Thursday 1 November 2012

Fyvie Castle

Earlier, I posted about investing in an NTS season ticket, and how this would lead to a flurry of National Trust related posts as we spent our weekends visiting houses and gardens across the country in a concerted campaign of getting my money's worth. But now, suddenly, without us going anywhere all year, our membership has nearly run out. At least the money has gone to a good cause (unlike, say, an unused gym membership) - preserving the nation's heritage.

So time to plan. I've always wanted to see Craigievar. But then I discovered it was closed for the season already!

Aberdeenshire near Fyvie:

But at the weekend we finally made it somewhere, at - and this is the important bit about a season ticket - a saving of £2 for car parking and £11.50 per adult. Fyvie on a Sunday was the haunt of pensioners, the last tourists of the season and families with well-wrapped toddlers, enjoying some late season sunshine.

Fyvie pond:

The estate has a pond with ducks, waterfowl and a viewing hide. I wanted to look at the River Ythan too to get an idea of the defensive situation of the castle, but the Ythan is a small burn at this point. Like many other areas in the 18th century, the surroundings were drained and improved from swamp to parkland.

Fyvie frontage trees:

Inside, Fyvie is impressively well-preserved with a fine collection of Raeburns. The castle dates from the early 13th century, and became national trust property in 1984. Before that it was owned by five families - each of whom added an extra tower to the building. It bears the strongest imprint from its 19th century owner, Alexander Leith, who was generous enough to the previous four families to include their coats of arms in all his ornamentation. Famously, the castle is subject to the Fyvie Curse, laid by Thomas the Rhymer in the 13th century, which supposedly predicts that its owners will never inherit the estate down the male line:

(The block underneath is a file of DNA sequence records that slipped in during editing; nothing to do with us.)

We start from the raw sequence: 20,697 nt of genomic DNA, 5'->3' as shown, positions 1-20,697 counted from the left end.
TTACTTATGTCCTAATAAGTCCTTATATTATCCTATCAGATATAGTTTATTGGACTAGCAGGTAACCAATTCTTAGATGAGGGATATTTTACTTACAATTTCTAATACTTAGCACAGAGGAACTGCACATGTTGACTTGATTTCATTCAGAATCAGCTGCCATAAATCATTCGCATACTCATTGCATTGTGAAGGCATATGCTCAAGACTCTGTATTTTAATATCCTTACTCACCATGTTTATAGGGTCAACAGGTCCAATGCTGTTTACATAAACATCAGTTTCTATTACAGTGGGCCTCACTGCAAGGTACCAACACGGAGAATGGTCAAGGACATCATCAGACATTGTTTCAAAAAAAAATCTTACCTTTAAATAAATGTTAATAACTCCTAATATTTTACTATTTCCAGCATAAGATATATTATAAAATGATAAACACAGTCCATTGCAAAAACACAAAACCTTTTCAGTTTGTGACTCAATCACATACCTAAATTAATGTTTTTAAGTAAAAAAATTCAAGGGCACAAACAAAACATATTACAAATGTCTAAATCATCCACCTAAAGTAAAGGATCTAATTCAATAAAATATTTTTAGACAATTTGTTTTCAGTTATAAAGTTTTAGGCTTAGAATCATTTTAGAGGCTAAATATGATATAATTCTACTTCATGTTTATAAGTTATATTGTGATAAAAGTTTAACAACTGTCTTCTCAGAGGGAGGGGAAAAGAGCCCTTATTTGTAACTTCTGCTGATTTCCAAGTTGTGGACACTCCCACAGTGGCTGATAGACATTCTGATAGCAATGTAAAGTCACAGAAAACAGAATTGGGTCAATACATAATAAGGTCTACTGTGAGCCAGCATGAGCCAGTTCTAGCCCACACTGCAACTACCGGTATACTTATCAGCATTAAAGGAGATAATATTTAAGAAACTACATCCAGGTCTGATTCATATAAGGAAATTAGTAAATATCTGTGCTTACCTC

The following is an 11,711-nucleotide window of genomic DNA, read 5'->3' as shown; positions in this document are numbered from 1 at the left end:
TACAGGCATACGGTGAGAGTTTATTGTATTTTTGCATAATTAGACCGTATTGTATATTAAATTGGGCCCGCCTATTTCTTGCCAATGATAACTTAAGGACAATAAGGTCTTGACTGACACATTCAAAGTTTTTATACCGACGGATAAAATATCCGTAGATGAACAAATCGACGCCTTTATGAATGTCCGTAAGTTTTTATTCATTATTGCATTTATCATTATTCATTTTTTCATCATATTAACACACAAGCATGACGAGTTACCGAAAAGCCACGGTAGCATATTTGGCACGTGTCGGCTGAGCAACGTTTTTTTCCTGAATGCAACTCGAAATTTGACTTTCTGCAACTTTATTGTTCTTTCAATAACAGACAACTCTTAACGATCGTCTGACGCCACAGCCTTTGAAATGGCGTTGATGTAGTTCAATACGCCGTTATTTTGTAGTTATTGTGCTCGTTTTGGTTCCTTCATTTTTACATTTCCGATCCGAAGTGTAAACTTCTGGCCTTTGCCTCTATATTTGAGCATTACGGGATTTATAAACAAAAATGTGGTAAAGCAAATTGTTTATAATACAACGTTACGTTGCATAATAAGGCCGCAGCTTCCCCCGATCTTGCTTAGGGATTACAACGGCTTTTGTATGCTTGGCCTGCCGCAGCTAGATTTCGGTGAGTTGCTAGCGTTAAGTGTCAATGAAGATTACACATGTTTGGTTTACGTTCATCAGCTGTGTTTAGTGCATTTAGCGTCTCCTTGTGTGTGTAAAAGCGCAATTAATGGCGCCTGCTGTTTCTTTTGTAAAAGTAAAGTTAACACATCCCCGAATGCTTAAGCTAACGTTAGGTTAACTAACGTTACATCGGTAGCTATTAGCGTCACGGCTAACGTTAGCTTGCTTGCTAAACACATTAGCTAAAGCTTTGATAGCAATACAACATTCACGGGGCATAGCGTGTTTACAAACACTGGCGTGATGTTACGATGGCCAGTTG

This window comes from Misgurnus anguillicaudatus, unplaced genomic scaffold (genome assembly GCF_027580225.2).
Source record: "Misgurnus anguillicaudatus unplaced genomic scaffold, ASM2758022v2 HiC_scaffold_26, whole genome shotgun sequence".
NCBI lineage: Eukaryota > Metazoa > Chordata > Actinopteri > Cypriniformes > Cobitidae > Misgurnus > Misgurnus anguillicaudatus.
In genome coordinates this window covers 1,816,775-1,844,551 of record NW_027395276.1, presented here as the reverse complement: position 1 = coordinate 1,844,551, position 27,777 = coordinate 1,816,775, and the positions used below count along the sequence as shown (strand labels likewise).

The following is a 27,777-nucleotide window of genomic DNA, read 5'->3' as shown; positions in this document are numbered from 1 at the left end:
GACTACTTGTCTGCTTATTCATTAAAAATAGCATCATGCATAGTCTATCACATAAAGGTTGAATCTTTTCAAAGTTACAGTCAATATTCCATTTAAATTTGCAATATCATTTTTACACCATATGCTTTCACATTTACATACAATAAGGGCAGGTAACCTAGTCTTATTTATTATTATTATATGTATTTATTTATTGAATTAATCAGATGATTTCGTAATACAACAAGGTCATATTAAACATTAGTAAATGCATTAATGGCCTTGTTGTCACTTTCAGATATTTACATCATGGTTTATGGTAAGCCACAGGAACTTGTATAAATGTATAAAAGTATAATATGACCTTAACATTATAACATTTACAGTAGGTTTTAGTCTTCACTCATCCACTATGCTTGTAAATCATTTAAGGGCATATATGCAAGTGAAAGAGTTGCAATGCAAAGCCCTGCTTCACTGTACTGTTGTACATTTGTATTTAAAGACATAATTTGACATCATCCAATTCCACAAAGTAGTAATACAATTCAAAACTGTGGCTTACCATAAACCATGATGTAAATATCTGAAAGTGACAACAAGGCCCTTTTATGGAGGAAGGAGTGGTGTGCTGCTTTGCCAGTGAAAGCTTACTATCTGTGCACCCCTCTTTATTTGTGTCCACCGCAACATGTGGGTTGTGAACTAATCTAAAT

Fyvie, Fyvie thou'se never thrive,
As long as there's in thee stanes three:
There's ane intill the highest tower,
There's ane intill the ladye's bower,
There's ane aneath the water yett,
And thir three stanes ye'se never get.

The 'stanes three' were supposedly parish boundary markers removed from their sacred sites for the building of Fyvie. They can't be accessed unless the castle is dismantled - and as the 'water yett' is supposedly the River Ythan - there is no hope for the house of Fyvie. Perhaps this is why it has passed through the hands of so many families.

Fyvie detail:

Probably the castle's most impressive feature is the  great stair, vaguely reminding me of the spiral ramp in Chateau Amboise on the Loire. The ramp at Amboise was designed for cavalry to access the town from the chateau, so it was no surprise to discover that the Gordon family, who took over Fyvie from the Seton family who built the staircase, habitually rode their horses up it, racing each other to see who could get to the top first.

Fyvie frontage:

And what a top! The gallery in the top floor is bathed with light, with 17th century ornament, an organ and a beautiful baby grand piano. My fingers itched to play it... this room can be hired for weddings. According to the guide, somebody had been married here just the day before. I hoped the marriage would prove happier than that of Lillias Drummond, who in 1601 was starved to death in the next door Douglas Room by her husband Alexander Seton for failing to produce a male heir. With actions like that, it sounds like the house of Fyvie deserved not to thrive.


blueskyscotland said...

Enjoyed your tour of a castle I,ll probably never get to visit.Good to see it by proxy.

Unknown said...

Hope you got to Craigievar Castle, it is an awesome sight when looking for driving through the lanes to visit. Lovely place to visit. Thank you for posting about Fyvie Castle, will aim to visit next time I am up in the Hughlands